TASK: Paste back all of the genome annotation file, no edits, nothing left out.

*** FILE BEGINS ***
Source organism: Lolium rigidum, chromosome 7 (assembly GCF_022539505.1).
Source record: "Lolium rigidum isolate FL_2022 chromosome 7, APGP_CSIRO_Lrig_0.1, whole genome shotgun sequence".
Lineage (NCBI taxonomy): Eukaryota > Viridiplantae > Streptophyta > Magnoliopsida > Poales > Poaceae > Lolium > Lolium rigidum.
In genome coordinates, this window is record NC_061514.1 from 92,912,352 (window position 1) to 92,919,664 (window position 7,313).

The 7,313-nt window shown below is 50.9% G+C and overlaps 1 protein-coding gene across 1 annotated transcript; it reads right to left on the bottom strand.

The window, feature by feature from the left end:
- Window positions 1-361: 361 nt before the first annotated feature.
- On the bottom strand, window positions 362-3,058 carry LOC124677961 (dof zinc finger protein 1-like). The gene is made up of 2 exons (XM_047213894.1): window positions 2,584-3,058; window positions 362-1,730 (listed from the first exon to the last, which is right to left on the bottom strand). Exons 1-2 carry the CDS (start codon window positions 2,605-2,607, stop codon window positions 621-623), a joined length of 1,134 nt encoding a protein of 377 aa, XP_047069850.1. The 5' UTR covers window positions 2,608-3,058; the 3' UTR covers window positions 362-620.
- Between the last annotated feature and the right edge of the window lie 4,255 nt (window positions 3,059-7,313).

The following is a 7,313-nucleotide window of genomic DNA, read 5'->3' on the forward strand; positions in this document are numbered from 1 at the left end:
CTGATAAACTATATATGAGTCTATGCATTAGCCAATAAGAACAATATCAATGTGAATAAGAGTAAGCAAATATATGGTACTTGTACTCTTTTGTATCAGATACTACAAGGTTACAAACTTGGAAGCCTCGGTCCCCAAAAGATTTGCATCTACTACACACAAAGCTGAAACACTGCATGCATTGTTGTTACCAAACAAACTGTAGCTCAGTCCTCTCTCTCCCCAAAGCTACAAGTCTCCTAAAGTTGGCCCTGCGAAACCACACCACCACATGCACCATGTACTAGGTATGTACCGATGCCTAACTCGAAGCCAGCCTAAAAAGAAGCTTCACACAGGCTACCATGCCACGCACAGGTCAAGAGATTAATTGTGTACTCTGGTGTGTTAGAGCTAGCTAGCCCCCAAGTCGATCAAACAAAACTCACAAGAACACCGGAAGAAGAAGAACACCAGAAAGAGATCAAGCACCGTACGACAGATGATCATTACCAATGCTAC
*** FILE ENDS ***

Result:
Source organism: Lolium rigidum, chromosome 7 (assembly GCF_022539505.1).
Source record: "Lolium rigidum isolate FL_2022 chromosome 7, APGP_CSIRO_Lrig_0.1, whole genome shotgun sequence".
Lineage (NCBI taxonomy): Eukaryota > Viridiplantae > Streptophyta > Magnoliopsida > Poales > Poaceae > Lolium > Lolium rigidum.
In genome coordinates, this window is record NC_061514.1 from 92,912,352 (window position 1) to 92,919,664 (window position 7,313).

The 7,313-nt window shown below is 50.9% G+C and overlaps 1 protein-coding gene across 1 annotated transcript; it reads right to left on the bottom strand.

The window, feature by feature from the left end:
- Window positions 1-361: 361 nt before the first annotated feature.
- On the bottom strand, window positions 362-3,058 carry LOC124677961 (dof zinc finger protein 1-like). The gene is made up of 2 exons (XM_047213894.1): window positions 2,584-3,058; window positions 362-1,730 (listed from the first exon to the last, which is right to left on the bottom strand). Exons 1-2 carry the CDS (start codon window positions 2,605-2,607, stop codon window positions 621-623), a joined length of 1,134 nt encoding a protein of 377 aa, XP_047069850.1. The 5' UTR covers window positions 2,608-3,058; the 3' UTR covers window positions 362-620.
- Between the last annotated feature and the right edge of the window lie 4,255 nt (window positions 3,059-7,313).

The following is a 7,313-nucleotide window of genomic DNA, read 5'->3' on the forward strand; positions in this document are numbered from 1 at the left end:
CTGATAAACTATATATGAGTCTATGCATTAGCCAATAAGAACAATATCAATGTGAATAAGAGTAAGCAAATATATGGTACTTGTACTCTTTTGTATCAGATACTACAAGGTTACAAACTTGGAAGCCTCGGTCCCCAAAAGATTTGCATCTACTACACACAAAGCTGAAACACTGCATGCATTGTTGTTACCAAACAAACTGTAGCTCAGTCCTCTCTCTCCCCAAAGCTACAAGTCTCCTAAAGTTGGCCCTGCGAAACCACACCACCACATGCACCATGTACTAGGTATGTACCGATGCCTAACTCGAAGCCAGCCTAAAAAGAAGCTTCACACAGGCTACCATGCCACGCACAGGTCAAGAGATTAATTGTGTACTCTGGTGTGTTAGAGCTAGCTAGCCCCCAAGTCGATCAAACAAAACTCACAAGAACACCGGAAGAAGAAGAACACCAGAAAGAGATCAAGCACCGTACGACAGATGATCATTACCAATGCTAC